It’s with great sadness that the New Westminster Heritage Preservation Society announces the passing of NWHPS President Steve North on Wednesday, November 3, 2021. He was 63.
In the words of his wife Gail, Steve was “The Original Good Guy”. Decent. Kind. Funny. Patient.
His dedication to his family, his business and his community made him a respected figure in the many circles he inhabited.
Steve had a passion for New Westminster and the important work of heritage preservation. He and his beloved Gail opened the door to their historic Arthur Davis house–their “work in progress”–many times over the years in support of the Heritage Homes Tours.
Alarmed over the rapidly increasing demolition of older houses in the Queen’s Park neighbourhood, he readily volunteered for the 2014 Heritage Study Working Group that helped craft the 2017 Queen’s Park Heritage Conservation Area.
Steve served on the Board of Directors for both the Queen’s Park Residents Association and the NWHPS. In 2017 he was elected the President of the NWHPS. It was a role he relished. He sincerely believed that protecting our heritage resources provides present and future benefit to all residents of the City of New Westminster. He was proud to be part of a group that could help foster and promote these ideals.
A highlight for Steve as President was presiding over the NWHPS 40th Annual Heritage Homes Tour in 2019. He coordinated all the moving parts, inspiring the Directors as they planned the celebration of four decades of Homes Tours.
We will miss so many things about Steve. His intelligence and warmth and the way he welcomed you like a valued friend, old or new. He had a wealth of wisdom to share, and the hands-on touch to turn ideas into action.
We will treasure the many memories of Steve, glass in hand, eyes twinkling, beginning a tale with “the funny thing is…”
His was a bright spirit. We’ll miss his light.
“It is not what he has, or even what he does which expresses the worth of a man, but what he is.”
Crime in the Area
There have been a number of Property crimes in the area and the New Westminster Police Department is asking anyone who was the victim of a break-and-enter, to make a police report to determine if any of the recovered stolen property is theirs. If victims of these break-and-enters do not have serial numbers on file, any photographs of the stolen items are asked to be passed along to the investigating officer. For information on how to best secure your property please reach out to our Crime Prevention Coordinator for more information at 604-529-2528 or firstname.lastname@example.org
To view a local crime map or sign up for incident updates go to: cityprotect.com
Crime Prevention Tips
Have an alarm system installed
Lock all doors and windows before leaving the house. Even the window on your second floor!
If you’re away for the weekend, avoid posting photos/videos or statuses, until you’re back. Also, try to have a neighbour or family member keep a lookout or drop by a few times while you’re away.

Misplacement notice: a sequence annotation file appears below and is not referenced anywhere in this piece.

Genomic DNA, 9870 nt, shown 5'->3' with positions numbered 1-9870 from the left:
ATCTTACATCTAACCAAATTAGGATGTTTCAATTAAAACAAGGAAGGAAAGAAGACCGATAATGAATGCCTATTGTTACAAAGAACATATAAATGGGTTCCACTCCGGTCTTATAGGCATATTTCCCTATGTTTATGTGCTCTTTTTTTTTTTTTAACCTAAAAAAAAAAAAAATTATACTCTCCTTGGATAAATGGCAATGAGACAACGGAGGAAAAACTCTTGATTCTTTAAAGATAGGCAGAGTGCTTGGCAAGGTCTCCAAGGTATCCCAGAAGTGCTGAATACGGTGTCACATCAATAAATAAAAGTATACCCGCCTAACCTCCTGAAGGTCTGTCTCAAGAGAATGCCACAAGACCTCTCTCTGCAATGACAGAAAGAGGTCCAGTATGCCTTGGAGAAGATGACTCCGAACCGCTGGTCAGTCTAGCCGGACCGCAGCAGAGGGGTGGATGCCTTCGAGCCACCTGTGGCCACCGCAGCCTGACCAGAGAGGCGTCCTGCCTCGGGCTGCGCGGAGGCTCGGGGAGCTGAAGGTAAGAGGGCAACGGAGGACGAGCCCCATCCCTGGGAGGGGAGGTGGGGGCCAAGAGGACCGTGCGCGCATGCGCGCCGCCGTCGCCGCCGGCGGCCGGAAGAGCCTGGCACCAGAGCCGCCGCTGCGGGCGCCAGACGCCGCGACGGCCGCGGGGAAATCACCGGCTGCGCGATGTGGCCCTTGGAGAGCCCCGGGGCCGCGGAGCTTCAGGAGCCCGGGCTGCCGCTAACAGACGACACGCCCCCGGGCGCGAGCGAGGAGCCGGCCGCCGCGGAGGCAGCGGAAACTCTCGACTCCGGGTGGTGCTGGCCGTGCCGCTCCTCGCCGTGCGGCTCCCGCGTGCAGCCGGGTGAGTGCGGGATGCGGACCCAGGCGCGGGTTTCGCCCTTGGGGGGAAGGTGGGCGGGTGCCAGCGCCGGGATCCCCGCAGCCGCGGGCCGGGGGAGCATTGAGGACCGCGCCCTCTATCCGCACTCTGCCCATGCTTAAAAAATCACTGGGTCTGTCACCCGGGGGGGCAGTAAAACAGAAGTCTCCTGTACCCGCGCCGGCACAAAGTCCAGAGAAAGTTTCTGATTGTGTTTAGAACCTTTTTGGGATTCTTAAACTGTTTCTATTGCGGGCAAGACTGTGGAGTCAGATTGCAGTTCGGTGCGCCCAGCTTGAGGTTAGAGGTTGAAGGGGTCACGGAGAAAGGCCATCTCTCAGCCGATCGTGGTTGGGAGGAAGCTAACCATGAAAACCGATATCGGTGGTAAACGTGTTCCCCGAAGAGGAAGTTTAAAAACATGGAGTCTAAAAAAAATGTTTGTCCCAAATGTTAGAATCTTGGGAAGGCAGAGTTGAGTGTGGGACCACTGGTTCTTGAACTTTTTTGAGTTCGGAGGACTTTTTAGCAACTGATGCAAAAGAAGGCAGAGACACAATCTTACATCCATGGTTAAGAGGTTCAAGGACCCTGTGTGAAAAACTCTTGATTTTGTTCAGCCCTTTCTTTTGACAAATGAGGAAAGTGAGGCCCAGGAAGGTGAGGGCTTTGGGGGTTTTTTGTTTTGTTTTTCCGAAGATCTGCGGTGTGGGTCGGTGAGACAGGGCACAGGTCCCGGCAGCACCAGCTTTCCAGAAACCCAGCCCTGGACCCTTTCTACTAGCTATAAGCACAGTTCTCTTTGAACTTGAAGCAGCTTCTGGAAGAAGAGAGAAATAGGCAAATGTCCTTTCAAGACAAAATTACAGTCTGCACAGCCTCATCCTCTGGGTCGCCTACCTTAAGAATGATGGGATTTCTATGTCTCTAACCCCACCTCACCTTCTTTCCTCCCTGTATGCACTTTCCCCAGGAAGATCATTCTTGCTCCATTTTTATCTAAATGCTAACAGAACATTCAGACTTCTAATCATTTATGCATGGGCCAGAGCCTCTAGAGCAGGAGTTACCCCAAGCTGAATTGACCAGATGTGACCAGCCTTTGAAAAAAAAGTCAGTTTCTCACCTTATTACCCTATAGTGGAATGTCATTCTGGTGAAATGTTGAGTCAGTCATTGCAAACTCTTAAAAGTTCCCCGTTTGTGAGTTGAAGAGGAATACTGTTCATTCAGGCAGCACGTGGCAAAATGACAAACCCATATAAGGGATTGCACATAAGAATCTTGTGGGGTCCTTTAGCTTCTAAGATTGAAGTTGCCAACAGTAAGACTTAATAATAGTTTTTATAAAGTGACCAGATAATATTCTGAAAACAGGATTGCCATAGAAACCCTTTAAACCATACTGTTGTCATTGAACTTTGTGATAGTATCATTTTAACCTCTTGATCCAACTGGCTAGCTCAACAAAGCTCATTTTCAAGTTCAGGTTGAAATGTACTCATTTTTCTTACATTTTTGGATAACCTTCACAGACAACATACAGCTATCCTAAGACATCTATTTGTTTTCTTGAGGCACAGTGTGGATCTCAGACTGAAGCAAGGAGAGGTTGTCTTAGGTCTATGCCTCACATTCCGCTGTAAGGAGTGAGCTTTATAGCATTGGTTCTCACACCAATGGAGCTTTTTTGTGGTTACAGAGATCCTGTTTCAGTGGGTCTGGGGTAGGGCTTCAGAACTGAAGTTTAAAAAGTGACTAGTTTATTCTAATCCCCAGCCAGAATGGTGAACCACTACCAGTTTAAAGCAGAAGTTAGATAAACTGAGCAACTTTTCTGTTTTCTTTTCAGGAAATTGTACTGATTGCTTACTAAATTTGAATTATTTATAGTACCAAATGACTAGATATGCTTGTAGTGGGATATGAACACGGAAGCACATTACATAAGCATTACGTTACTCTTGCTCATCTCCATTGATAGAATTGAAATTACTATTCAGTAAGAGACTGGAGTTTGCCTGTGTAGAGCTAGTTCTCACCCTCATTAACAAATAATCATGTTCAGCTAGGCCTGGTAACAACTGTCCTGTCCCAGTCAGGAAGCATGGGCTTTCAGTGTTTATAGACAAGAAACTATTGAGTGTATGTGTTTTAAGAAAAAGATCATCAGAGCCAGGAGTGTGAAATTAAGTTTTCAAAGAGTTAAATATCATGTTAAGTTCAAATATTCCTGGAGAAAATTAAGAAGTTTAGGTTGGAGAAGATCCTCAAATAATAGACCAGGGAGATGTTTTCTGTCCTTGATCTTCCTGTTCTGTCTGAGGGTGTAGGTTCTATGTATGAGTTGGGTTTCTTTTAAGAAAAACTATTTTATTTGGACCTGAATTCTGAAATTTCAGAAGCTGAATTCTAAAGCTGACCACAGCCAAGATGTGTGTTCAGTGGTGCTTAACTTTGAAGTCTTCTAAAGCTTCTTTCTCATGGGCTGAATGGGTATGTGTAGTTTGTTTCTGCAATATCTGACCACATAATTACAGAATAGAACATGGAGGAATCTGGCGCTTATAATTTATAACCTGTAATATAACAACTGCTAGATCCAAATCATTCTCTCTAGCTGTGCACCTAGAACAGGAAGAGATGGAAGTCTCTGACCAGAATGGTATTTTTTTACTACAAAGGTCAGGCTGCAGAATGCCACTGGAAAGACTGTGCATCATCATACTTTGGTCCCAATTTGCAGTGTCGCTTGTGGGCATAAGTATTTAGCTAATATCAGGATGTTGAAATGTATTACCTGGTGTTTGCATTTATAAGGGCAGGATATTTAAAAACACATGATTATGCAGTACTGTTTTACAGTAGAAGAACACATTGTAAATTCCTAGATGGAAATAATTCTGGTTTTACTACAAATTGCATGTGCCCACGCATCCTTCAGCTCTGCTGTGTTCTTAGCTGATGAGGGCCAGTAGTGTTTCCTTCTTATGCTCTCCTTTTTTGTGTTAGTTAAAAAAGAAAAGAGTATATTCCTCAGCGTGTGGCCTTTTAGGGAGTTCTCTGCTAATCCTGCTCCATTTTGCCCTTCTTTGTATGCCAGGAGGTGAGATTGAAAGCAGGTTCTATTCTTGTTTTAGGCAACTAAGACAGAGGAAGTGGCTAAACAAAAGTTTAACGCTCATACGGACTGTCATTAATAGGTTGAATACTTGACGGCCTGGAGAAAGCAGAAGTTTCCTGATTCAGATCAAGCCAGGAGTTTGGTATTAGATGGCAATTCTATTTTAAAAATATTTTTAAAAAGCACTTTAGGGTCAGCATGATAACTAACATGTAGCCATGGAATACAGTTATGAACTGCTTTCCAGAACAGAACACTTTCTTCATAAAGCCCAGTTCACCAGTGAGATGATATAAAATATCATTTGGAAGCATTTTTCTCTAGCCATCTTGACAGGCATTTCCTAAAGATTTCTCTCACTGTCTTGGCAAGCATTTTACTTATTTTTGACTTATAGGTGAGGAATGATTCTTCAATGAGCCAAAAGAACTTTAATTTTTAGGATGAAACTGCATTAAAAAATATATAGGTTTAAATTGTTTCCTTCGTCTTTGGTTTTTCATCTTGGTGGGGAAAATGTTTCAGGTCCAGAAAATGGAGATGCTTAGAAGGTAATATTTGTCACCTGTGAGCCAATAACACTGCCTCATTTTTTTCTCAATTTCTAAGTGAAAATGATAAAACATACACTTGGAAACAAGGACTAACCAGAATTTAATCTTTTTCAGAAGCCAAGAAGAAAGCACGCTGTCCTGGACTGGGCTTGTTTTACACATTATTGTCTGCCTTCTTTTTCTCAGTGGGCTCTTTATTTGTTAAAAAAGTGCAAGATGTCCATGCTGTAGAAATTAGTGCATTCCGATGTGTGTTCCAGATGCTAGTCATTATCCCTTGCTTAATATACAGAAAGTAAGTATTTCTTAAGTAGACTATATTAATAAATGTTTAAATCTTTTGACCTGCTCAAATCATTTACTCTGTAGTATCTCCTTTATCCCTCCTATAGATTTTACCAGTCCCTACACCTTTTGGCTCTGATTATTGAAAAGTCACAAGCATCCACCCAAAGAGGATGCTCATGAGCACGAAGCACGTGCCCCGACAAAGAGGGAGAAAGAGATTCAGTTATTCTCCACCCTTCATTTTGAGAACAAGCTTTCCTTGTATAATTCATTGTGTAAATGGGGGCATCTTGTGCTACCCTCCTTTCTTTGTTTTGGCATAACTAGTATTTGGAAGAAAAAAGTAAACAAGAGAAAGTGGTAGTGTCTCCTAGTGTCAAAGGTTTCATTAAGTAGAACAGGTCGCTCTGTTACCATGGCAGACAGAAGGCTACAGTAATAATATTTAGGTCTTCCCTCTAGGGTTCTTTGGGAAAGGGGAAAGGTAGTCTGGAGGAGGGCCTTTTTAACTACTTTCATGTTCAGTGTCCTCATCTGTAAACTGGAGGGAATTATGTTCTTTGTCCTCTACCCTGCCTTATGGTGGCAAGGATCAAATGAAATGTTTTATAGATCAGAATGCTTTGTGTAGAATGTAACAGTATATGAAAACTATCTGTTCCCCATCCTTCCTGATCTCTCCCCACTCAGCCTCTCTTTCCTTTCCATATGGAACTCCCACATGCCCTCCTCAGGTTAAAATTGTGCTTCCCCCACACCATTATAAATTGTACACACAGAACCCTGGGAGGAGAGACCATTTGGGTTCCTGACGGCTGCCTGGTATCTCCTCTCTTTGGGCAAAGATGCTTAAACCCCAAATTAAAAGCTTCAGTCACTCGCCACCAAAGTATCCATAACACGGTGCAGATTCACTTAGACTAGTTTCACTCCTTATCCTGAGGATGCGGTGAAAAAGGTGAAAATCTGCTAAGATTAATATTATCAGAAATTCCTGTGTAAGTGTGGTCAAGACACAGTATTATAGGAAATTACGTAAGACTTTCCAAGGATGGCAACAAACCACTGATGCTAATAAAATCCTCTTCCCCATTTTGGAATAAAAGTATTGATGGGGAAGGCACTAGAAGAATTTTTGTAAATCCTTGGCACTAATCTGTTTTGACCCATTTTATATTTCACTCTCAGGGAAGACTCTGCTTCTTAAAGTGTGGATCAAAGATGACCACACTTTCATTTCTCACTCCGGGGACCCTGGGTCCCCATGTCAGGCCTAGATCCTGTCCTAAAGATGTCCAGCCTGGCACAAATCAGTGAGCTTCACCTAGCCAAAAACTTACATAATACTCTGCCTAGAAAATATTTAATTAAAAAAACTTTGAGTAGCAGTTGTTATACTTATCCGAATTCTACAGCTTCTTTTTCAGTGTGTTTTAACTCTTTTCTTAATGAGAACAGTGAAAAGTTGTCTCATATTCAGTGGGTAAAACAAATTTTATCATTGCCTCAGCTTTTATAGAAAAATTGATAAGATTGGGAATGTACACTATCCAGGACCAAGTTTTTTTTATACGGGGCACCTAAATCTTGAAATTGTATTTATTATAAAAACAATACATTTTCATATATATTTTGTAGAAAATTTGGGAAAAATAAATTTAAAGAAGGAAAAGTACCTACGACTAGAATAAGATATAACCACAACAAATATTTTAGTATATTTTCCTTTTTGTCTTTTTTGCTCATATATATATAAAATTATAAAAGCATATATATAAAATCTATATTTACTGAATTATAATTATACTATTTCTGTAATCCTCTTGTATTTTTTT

If you have a safe, make sure it is bolted in to a wall and not easily removable.
Avoid leaving your garage door opener in sight, if it’s in your car. Thieves will often break in to cars, steal the garage door opener and find their way back to the home by snooping through your insurance papers – for your address! This is another reason to always lock your car and glove compartment.
If you plan on being out during darker hours, make sure the exterior of your home is well lit. Sensor lights are an energy efficient and effective way to light up small pathways.
Look at your yard and neighbourhood areas from a burglar’s point of view. Trim trees and bushes that could hide them. Pay particular attention to trees growing near your house. Could a burglar climb a tree to get onto the roof and enter through an unlocked upper story window?
Also, make sure that emergency personnel can easily see your address from the street, even at night.
Outside doors and frames should be made of solid wood or steel, which are harder to force open than hollow-core doors. Frames in outside doors should fit snugly (within 1/4 inch) against the door, and any glass around an outside door should be at least 40 inches from the lock or be unbreakable. To keep the door from being lifted off its track, limit clearance by installing screws or a plate that protrude down from the top track.
For added security you can also consider a floor mounted door stop. This is much more effective than a door chain, which is easily compromised with a good push.
Hinges should be attached securely by screws that go through the door frame into the supporting stud, and are not exposed on the outside. Replace outside hinges with non-removable hinges that are available commercially.
To observe visitors, a wide angle viewer should be used instead of a chain lock, as they do not require you to open the door. Change your locks if keys are lost or when you move into a new residence.
Garages are a favourite target because they often have other valuables, such as power tools and bicycles in them.
- Secure garages windows with bars or plexiglass.
- The door between your house and attached garage should swing inward, be solid core and have a deadbolt lock.
- Keep your garage locked, even when you are at home.
- If the overhead garage door is roller and track operated, install a lock in the track to block the roller and disconnect your automatic garage door opener before you go on vacation.
- Secure your other garage doors with deadbolts.
- Install lights near your garage to keep the area lit. Also, leave your headlights on until you park in the garage.
- Consider having a remote control garage door opener installed, to allow you to stay in your car until you’re inside and the door is secured, and be sure the overhead door closes completely after you drive into or out of your garage.